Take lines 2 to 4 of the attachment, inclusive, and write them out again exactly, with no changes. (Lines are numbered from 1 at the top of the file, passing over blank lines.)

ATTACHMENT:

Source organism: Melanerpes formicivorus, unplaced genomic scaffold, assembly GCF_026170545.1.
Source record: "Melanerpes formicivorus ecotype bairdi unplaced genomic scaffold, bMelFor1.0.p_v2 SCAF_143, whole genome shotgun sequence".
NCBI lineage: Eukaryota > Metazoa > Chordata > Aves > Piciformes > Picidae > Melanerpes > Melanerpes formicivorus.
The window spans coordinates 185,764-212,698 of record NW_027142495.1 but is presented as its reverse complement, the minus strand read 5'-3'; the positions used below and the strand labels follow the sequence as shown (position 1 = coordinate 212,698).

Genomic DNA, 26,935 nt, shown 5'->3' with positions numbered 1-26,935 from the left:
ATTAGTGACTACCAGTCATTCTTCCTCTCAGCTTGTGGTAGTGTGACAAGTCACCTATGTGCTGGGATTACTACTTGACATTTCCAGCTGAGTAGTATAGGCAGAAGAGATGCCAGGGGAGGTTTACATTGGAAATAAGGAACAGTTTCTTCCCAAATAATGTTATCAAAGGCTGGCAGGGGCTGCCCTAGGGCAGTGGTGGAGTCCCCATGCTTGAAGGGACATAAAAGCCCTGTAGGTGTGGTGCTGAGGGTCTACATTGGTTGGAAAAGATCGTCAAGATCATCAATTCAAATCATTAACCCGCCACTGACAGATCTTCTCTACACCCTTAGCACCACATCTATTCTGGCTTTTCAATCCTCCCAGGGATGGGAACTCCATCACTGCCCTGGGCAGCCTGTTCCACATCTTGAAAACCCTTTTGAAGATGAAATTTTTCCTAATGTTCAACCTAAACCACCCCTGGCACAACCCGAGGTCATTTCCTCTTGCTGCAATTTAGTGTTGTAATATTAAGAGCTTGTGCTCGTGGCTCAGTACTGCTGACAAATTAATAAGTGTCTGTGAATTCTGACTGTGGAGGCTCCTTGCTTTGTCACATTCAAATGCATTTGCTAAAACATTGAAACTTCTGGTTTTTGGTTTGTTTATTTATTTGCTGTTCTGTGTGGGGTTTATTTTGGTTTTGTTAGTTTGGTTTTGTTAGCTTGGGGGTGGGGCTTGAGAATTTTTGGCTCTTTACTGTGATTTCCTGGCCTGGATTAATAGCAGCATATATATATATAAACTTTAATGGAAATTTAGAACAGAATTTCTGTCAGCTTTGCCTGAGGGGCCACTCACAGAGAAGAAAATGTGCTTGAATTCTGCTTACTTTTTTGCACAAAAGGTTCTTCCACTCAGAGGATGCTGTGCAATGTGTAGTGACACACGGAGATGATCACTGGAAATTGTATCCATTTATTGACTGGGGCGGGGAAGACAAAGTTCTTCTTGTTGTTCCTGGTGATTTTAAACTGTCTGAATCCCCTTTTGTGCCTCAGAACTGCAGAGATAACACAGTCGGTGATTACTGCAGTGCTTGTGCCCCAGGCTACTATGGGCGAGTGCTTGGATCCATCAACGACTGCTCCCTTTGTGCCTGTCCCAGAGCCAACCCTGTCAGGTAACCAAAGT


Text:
Source record: "Melanerpes formicivorus ecotype bairdi unplaced genomic scaffold, bMelFor1.0.p_v2 SCAF_143, whole genome shotgun sequence".
NCBI lineage: Eukaryota > Metazoa > Chordata > Aves > Piciformes > Picidae > Melanerpes > Melanerpes formicivorus.
The window spans coordinates 185,764-212,698 of record NW_027142495.1 but is presented as its reverse complement, the minus strand read 5'-3'; the positions used below and the strand labels follow the sequence as shown (position 1 = coordinate 212,698).